• 1988, Best Jazz Vocal Album, "Brothers" from the album Duets by Rob Wasserman
  • 1992, Best Jazz Vocal Performance, "Round Midnight" from the album Play

References[edit]

External links[edit]

Awards for Bobby McFerrin

Grammy Award for Song of the Year

1959−1980
1981−2000
2001−present
  • "Beautiful Day" – Adam Clayton, David Evans, Laurence Mullen & Paul Hewson (songwriters) (2001)
  • "Fallin'" – Alicia Keys (songwriter) (2002)
  • "Don't Know Why" – Jesse Harris (songwriter) (2003)
  • "Dance with My Father" – Richard Marx & Luther Vandross (songwriters) (2004)
  • "Daughters" – John Mayer (songwriter) (2005)
  • "Sometimes You Can't Make It on Your Own" – Adam Clayton, David Evans, Laurence Mullen & Paul Hewson (songwriters) (2006)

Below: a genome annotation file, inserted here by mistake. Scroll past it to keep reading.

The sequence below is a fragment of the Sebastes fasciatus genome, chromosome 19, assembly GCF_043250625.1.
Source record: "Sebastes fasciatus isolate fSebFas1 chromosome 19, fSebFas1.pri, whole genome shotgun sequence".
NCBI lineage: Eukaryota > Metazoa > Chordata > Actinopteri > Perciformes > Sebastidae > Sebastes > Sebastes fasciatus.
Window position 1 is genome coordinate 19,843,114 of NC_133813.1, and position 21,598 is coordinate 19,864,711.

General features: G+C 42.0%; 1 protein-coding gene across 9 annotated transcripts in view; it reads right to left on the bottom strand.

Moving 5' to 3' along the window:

• "Not Ready to Make Nice" – Emily Burns Erwin, Martha Maguire, Natalie Maines Pasdar & Dan Wilson (songwriters) (2007)
  • "Rehab" – Amy Winehouse (songwriter) (2008)
  • "Viva la Vida" – Guy Berryman, Jonathan Buckland, William Champion & Christopher Martin (songwriters) (2009)
  • "Single Ladies (Put a Ring on It)" – Thaddis "Kuk" Harrell, Beyoncé Knowles, Terius Nash & Christopher Stewart (songwriters) (2010)
  • "Need You Now" – Dave Haywood, Josh Kear, Charles Kelley & Hillary Scott (songwriters) (2011)
  • "Rolling in the Deep" – Adele Adkins & Paul Epworth (songwriters) (2012)
  • "We Are Young" – Jack Antonoff, Jeff Bhasker, Andrew Dost & Nate Ruess (songwriters) (2013)
  • "Royals" – Joel Little & Ella Yelich O'Connor (songwriters) (2014)
  • "Stay with Me" (Darkchild version) – James Napier, William Phillips & Sam Smith (songwriters) (2015)
  • "Thinking Out Loud" – Ed Sheeran & Amy Wadge (songwriters) (2016)
  • "Hello" – Adele Adkins & Greg Kurstin (songwriters) (2017)
  • "That's What I Like" – Christopher Brody Brown, James Fauntleroy, Philip Lawrence, Bruno Mars, Ray Charles McCullough II, Jeremy Reeves, Ray Romulus & Jonathan Yip (songwriters) (2018)
  • "This Is America" – Donald Glover, Ludwig Göransson & Jeffery Lamar Williams (songwriters) (2019)

Grammy Award for Record of the Year

1959−1980